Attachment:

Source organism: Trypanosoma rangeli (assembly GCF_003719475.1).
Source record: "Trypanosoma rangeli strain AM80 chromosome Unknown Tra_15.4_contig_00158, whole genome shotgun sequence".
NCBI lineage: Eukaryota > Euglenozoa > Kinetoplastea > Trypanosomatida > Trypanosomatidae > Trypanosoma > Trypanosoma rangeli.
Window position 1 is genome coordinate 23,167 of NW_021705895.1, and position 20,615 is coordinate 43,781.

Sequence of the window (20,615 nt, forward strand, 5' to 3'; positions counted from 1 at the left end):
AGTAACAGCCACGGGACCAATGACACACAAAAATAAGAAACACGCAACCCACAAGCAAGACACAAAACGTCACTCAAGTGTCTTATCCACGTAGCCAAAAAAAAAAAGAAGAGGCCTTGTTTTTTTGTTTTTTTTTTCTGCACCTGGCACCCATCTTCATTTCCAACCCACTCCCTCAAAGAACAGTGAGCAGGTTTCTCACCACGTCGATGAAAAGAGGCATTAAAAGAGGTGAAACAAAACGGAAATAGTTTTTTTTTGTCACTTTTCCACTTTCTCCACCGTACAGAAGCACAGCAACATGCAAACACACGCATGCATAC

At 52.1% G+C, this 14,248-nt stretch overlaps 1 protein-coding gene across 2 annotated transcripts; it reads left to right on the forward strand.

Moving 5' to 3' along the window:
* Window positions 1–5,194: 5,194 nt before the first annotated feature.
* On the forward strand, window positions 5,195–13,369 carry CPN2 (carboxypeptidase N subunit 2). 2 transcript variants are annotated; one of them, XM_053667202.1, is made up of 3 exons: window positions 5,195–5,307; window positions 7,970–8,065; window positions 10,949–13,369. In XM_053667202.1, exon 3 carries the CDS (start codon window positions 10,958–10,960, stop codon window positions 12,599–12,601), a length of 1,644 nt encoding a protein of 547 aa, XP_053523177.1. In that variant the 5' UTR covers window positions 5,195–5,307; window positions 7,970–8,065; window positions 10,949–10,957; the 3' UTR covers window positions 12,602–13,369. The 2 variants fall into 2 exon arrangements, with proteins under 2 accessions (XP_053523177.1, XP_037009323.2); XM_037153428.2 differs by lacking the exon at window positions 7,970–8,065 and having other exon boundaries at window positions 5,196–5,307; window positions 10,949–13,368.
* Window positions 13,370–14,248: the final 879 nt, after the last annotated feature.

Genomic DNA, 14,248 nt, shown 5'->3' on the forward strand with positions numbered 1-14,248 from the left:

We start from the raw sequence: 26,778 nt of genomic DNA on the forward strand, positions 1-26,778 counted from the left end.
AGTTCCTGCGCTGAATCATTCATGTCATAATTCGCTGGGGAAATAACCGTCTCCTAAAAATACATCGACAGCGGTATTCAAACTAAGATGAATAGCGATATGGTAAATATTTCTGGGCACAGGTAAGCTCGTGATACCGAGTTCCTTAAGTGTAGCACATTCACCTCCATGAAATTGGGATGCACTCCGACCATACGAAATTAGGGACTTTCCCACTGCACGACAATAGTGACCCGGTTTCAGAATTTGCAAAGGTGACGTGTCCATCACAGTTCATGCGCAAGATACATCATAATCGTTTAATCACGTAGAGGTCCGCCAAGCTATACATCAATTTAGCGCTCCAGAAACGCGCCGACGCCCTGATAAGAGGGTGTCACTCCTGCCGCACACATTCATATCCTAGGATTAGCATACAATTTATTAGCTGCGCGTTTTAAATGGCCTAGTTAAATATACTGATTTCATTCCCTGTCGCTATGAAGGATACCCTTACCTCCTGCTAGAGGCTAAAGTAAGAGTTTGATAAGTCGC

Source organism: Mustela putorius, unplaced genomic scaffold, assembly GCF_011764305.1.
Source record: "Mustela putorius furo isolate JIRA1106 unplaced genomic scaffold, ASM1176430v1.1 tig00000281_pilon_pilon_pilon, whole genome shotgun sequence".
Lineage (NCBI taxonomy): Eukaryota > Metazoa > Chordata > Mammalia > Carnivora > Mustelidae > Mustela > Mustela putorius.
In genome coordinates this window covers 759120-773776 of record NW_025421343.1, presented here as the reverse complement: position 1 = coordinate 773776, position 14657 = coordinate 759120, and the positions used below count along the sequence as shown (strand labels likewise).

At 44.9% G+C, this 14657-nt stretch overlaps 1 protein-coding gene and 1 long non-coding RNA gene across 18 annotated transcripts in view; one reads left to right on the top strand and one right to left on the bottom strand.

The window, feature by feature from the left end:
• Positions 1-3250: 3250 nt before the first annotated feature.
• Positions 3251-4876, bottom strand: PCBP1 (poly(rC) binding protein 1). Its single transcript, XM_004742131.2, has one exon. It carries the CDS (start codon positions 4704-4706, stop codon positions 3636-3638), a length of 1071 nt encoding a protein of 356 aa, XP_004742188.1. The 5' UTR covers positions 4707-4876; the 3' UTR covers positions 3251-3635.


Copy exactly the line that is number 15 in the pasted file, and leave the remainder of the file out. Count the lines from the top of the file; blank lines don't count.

Source organism: Mustela putorius, unplaced genomic scaffold, assembly GCF_011764305.1.